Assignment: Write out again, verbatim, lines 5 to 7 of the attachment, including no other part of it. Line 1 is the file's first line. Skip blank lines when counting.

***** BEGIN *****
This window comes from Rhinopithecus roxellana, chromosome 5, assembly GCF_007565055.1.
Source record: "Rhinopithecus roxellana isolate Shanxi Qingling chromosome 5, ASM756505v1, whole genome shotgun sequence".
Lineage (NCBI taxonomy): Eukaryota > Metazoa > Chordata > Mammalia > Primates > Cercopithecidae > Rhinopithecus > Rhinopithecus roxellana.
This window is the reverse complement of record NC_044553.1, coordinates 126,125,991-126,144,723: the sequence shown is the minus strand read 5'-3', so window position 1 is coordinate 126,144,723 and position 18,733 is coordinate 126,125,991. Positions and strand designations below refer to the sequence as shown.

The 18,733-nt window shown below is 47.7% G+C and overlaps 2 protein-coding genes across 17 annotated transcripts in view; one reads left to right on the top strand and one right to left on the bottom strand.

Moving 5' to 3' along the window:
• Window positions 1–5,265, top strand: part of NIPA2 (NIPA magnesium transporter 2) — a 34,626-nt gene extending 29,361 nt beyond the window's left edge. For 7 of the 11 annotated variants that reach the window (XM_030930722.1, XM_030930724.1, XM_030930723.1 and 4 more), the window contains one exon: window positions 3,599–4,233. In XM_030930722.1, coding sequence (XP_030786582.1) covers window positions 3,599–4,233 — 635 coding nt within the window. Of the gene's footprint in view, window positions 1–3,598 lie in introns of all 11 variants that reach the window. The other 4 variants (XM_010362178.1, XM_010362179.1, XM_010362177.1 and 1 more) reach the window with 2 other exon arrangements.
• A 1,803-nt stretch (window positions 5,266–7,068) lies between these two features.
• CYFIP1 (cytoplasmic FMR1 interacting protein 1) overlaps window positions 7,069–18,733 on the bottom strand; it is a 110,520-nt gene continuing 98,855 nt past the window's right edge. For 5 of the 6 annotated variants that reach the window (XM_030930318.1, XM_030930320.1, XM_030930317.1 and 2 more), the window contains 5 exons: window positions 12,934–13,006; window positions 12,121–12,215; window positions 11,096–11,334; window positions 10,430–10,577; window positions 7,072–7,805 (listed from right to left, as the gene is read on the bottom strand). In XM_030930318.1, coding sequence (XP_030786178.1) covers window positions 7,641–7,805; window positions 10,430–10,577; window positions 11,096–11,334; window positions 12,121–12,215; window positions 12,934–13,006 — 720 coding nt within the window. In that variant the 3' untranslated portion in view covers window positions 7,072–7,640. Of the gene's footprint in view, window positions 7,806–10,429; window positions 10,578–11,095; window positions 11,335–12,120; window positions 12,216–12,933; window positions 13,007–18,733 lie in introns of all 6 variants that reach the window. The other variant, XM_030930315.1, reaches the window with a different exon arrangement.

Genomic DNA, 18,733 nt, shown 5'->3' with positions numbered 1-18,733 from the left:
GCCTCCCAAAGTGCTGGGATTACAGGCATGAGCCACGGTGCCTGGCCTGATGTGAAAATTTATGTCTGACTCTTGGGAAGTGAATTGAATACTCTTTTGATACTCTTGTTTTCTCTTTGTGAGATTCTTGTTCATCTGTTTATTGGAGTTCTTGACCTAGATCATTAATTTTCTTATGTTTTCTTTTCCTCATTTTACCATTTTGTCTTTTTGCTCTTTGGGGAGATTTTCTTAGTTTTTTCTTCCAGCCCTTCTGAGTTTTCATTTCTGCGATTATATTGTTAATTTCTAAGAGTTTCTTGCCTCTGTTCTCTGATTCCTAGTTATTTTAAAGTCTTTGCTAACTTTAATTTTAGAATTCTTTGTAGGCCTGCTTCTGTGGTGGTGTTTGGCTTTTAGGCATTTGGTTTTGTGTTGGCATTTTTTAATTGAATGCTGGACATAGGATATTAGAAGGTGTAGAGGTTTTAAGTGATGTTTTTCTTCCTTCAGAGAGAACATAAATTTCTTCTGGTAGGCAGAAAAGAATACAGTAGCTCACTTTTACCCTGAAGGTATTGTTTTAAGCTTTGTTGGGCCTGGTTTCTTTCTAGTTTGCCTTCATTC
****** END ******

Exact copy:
The 18,733-nt window shown below is 47.7% G+C and overlaps 2 protein-coding genes across 17 annotated transcripts in view; one reads left to right on the top strand and one right to left on the bottom strand.

Moving 5' to 3' along the window:
• Window positions 1–5,265, top strand: part of NIPA2 (NIPA magnesium transporter 2) — a 34,626-nt gene extending 29,361 nt beyond the window's left edge. For 7 of the 11 annotated variants that reach the window (XM_030930722.1, XM_030930724.1, XM_030930723.1 and 4 more), the window contains one exon: window positions 3,599–4,233. In XM_030930722.1, coding sequence (XP_030786582.1) covers window positions 3,599–4,233 — 635 coding nt within the window. Of the gene's footprint in view, window positions 1–3,598 lie in introns of all 11 variants that reach the window. The other 4 variants (XM_010362178.1, XM_010362179.1, XM_010362177.1 and 1 more) reach the window with 2 other exon arrangements.